Solomon & Hoover CPAs, PLLC Blog - Financial Guidance to Help Your Business Succeed

Solomon & Hoover CPAs, PLLC Blog

Financial Guidance to Help Your Business Succeed

While growth and profitability are good measures of your business’s success, cash flow may better reflect its overall health. Cash flow is what allows you to meet current financial obligations — to employees, vendors and other creditors — and without it your company’s future is uncertain.

In fact, many of the businesses that failed during the recent economic downturn can blame cash-flow problems such as low collection rates or the inability to secure lines of credit. You can keep this from happening to your business if you understand how your decisions affect the availability of funds.

2 Analytical Tools

Two tools enable you to analyze your business’s cash flow:

1. Detailed budget. Maintaining a detailed budget for all expenditures can be tedious, but it’s essential to good cash flow management. Budget items should tie into and support overall business objectives. If you can’t demonstrate how an item supports a specific goal, question its inclusion. Such scrutiny helps you avoid unnecessary spending and makes more cash available for higher priorities.

Keep in mind that your budget is useful as an analytical tool only if it accurately reflects current spending. So update it regularly.

2. Cash flow statement. This statement is designed to report your business’s net increase or decrease in cash. It factors in the cash inflows and outflows of daily business operations, asset purchases and sale proceeds, and financing activities. Because it excludes noncash accounting items, it can help you pinpoint cash flow problems.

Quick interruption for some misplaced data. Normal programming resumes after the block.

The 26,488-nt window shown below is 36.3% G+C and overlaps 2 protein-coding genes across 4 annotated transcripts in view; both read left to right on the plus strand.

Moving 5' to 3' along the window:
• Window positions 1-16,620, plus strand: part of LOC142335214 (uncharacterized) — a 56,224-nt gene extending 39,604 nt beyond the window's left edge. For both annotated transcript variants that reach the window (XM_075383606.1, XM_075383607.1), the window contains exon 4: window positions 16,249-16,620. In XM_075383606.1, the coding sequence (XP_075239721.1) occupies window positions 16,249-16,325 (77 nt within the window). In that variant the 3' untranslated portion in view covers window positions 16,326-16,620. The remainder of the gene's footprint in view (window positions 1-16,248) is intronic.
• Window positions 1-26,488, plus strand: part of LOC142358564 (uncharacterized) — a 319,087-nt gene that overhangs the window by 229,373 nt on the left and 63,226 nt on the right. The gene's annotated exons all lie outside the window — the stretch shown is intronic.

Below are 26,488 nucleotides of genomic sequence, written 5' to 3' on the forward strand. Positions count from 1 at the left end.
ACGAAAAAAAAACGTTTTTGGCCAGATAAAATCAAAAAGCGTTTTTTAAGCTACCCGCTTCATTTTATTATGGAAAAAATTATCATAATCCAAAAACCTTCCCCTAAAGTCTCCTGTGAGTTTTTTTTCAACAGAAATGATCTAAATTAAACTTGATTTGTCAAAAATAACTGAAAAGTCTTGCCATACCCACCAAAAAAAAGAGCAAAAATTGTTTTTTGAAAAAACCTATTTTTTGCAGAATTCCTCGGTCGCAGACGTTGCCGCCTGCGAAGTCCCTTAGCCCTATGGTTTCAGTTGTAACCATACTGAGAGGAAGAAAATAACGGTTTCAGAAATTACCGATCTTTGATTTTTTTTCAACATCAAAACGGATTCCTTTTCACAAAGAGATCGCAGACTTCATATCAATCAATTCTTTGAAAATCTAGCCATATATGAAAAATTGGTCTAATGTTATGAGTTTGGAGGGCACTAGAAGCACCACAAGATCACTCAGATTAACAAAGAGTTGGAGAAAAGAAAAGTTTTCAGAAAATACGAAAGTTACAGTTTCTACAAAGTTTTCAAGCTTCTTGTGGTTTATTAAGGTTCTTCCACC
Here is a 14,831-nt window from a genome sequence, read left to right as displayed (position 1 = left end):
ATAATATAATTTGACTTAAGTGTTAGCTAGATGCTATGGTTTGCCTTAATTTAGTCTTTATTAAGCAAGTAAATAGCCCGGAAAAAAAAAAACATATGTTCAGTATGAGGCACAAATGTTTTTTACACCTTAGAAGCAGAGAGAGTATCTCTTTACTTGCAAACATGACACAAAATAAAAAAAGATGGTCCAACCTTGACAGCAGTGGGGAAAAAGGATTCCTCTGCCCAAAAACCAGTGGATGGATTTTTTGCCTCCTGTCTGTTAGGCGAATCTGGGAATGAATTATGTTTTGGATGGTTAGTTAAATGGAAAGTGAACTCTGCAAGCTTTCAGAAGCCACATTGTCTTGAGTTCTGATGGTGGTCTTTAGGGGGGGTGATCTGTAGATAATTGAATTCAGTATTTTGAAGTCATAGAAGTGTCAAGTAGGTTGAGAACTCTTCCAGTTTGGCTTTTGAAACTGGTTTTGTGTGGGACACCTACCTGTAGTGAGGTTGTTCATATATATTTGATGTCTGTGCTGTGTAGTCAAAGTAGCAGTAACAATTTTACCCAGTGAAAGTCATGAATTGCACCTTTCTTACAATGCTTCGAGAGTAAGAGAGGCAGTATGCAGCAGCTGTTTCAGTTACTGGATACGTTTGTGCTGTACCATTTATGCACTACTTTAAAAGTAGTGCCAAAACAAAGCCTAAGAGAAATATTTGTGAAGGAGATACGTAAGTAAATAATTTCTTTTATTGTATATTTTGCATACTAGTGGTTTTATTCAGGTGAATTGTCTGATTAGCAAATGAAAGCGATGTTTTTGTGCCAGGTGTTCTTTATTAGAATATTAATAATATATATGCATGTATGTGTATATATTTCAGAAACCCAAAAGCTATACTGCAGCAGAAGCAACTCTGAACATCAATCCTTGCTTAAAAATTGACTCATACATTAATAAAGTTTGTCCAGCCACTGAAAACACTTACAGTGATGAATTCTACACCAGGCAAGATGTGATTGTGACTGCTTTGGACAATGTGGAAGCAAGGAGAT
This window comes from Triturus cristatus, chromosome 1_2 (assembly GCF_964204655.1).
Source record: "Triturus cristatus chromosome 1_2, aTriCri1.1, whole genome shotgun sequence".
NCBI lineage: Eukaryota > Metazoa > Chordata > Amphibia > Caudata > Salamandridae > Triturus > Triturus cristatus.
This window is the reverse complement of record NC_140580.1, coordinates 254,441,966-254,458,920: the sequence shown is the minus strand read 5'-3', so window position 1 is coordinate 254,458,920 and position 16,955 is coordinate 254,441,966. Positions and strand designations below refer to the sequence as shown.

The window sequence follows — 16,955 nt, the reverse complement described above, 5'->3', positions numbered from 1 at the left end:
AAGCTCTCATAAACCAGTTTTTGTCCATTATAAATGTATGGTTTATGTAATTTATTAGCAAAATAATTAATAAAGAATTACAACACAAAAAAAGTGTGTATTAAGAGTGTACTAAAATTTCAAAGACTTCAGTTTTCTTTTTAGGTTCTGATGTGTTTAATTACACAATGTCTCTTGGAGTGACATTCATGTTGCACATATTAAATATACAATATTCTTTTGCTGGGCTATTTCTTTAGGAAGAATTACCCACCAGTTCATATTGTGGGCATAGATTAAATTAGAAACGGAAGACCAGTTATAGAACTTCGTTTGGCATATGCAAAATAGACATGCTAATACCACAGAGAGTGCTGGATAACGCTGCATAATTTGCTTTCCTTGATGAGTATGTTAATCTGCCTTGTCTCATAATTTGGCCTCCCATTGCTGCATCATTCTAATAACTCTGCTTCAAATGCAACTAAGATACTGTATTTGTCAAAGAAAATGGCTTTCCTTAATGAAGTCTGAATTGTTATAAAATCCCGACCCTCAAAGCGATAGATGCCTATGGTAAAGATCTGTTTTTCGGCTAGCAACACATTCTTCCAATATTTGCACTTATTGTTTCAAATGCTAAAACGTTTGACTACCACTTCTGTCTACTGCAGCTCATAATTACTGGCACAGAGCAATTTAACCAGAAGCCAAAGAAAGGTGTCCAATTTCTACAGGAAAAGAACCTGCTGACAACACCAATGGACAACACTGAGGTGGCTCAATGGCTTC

Cash flow statements are particularly useful when prepared monthly. This won’t be difficult if you have accounting software and use your budget as an initial input.

Cash opportunities

Once you know how your cash flows, look for opportunities to improve that flow. For many businesses, such opportunities lie in their accounts receivable department.

To minimize the risk of slow collections, conduct credit and reference checks on new customers and require them to provide deposits on orders or services to be rendered. Promptly send invoices to customers — by e-mail for faster delivery — and offer discounts for early payments. Also, don’t wait until accounts are 60 to 90 days late before contacting customers.

For more tips on improving cash flow, see the sidebar “Shortening the cash operating cycle.”

Balancing act

Cash-flow management can be a high-wire act. You can’t forgo growth. But as you grow your business, you’ll naturally have more operational costs, which will hamper cash flow. For help in striking the right balance, talk to your financial advisor.

Sidebar:  Shortening the cash operating cycle

For many businesses, the key to managing cash flow is to shorten the cash operating cycle. Consider doing the following:

  • Increase prices.
  • Lower inventory by writing off obsolete items.
  • Stretch payments on accounts payable.
  • Cut operating expenses.
  • Minimize taxes through effective tax planning

© 2012 Michele M. Hoover, CPA. Alexander & Hoover, P.A., Certified Public Accountants, specializes in providing a wide range of diversified accounting, tax, finance, and consulting services to individuals and businesses. 

To learn more, contact Michele M. Hoover, CPA at 239.481.4114 or visit

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